The chamber of King Dhritarashtra is dimly lightened as he sat on his throne (asanas) in silent. He was silent and lost. Sanjay his charioteer and adviser is only with him. He is standing at the windows of the chamber and looking over the vast expanse of exterior of Hastinapur. The Battle of Kurukshetra has ended last day, after eighteen days, with the killing of the elder Kaurava Duryodhana in the hand of second Pandava brother Bhim. Sanjay looked at his king; the light of the west sun not touching where he is sitting creating a chiaroscuro environ in the room. The tired bated breath of the King was getting surpassed to Sanjay as the last few days sounds still enthrall him. He looked at the horizon, and said to self–
Deepness lies there in the open vastness, spread over the expanse of the field
to whom I am questionable to; to whom shall I pass this account of witness.
the wind that murmuring through out the field is it the wind or is it some soldier,
innocent and only there to fight for few golds, or,
as a man who should join the army for the king–
the age old tradition; you deny the duty to your King and reject to pay his
due you’re just incompetent as a man, you’re just an eunuch.
Dhritarashtra the King had regreted, when Krishna had shown his divine entity
‘fore all this started; now he’s silent not asking a question;
he’s not crying, he’s not raging he’s there sitting and lost;
his thoughts I can’t fathom; what’ll he dream to-night or had he ever dreamt.
Being a blind he had listened to a lot; had witness the events through his senses–
the defeat of Pandavas in the dice game, the urge of Draupadi before Dushyasan
tried to robe her off her honor, the wise advice of Bhisma, the plotting of Shakuni.
The silent wind over the battlefield; the orange of the west sun at the horizon
he hadn’t seen them it was I who had seen them, he hadn’t listened to war cries,
conch of the maharathis blown before the war for the day began, and the moans
of the soldiers while they die or breathing for the last few moments in the eve.
it was I who had listened to them. It was I who had to witness the killing of
Abhimanyu in the Chakravyuh; it was me who’d to see the assassination of Karna
by Arjun while he was armless, and struggling to pulled out the wheels of his
chariot from the ground, it was me who had to say all those incidents
never missing a bit out; I was there in the field, each and every eighteen days.
The conscience of the human get lost when it comes to their vanities,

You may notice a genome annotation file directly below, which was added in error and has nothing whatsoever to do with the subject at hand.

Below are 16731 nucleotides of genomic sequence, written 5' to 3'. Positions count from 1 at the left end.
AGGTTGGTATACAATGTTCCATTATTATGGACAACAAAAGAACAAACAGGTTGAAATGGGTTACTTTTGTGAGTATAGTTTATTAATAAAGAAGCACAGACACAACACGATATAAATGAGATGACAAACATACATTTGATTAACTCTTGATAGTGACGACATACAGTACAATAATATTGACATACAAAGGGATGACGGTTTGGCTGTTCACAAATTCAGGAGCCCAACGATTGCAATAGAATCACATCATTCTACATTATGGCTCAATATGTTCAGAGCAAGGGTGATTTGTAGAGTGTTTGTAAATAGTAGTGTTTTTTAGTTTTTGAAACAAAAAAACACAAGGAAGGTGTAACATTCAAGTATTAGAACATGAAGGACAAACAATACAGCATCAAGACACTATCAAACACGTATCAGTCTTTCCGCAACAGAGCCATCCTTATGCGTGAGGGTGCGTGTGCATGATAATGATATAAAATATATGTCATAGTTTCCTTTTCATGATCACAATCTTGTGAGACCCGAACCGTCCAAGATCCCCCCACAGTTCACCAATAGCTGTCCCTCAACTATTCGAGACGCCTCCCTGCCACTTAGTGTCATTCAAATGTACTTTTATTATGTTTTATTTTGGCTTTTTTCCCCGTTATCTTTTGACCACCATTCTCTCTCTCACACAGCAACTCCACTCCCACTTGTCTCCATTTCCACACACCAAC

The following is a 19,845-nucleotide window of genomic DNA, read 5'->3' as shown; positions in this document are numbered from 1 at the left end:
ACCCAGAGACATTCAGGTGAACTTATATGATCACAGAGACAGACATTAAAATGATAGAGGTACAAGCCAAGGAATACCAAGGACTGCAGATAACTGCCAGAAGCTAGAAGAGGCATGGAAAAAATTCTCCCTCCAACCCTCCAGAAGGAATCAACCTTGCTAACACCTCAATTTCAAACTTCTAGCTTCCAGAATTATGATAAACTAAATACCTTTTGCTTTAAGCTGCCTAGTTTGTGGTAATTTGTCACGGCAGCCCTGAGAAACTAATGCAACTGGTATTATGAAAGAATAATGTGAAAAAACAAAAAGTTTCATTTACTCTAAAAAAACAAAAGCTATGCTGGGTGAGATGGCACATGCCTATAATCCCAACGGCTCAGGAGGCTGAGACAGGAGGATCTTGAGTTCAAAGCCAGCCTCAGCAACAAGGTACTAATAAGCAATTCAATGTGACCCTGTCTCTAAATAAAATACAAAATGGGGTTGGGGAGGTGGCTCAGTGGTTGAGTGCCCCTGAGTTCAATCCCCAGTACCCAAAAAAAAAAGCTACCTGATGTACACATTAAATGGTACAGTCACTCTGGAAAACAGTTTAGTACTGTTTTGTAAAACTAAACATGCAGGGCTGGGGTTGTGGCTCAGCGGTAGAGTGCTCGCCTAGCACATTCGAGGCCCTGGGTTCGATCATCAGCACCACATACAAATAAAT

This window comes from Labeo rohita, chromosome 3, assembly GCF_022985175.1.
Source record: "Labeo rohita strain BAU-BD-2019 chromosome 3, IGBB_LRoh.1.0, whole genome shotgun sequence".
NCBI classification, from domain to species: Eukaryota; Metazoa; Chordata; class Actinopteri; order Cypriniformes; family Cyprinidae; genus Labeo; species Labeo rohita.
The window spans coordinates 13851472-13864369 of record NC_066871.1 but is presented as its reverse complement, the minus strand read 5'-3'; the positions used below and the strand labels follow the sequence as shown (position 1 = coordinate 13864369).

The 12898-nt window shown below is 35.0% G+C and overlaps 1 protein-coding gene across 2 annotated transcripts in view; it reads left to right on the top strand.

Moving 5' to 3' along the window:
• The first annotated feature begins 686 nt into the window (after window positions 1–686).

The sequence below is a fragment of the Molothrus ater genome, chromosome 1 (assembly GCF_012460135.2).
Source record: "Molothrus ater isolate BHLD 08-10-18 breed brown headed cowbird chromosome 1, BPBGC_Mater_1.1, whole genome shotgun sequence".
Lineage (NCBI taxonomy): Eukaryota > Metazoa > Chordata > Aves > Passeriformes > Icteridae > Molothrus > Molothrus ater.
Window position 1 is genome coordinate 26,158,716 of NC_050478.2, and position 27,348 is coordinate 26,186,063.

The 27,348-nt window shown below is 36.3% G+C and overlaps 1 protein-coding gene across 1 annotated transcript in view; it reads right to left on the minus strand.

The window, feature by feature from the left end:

when their ego get hurts, for their own deeds which they blame on others.
the war was not needed; the truce was not needed; the needed was listening.
the voice of Duryodhana still I can hear when he had said not to surrender
a land, even if it’s on tip of a needle, until he had die. The righteous ruler
will be judge by whom. The father or people of the kingdom. It is the time to me.
The enterprise of reasons and reasoning thus lie there, out there in the battle field
as they lie there lifeless on the battlefield
surrounding Bhisma on his bed of arrows,
on the bank of Dwaipayana where the eldest of Kaurava lies lifeless.
The sun now setting down bringing the darkness over the deads,–
man, horses, ethics, morality.
The battle was not needed but needed to set the balance
of good and its spoiled form, vanity and essence of it, age and its weight
in the form that is needed for next few decades, for next few chapters.
Written for Day 15 of National/Global Poem Writing Month 2019.
Our prompt for today (optional, as always), takes its inspiration from the idea of a poem as a sort of tiny play, which can be performed dramatically. In the 1800s, there was quite a fad for monologue-style poems that lend themselves extremely well to dramatic interpretations And Shakespeare’s plays are chock-a-block with them. Today, I’d like to challenge you to write your own dramatic monologue. It doesn’t have to be quite as serious as Browning or Shakespeare, of course, but try to create a sort of specific voice or character that can act as the “speaker” of your poem, and that could be acted by someone reciting the poem.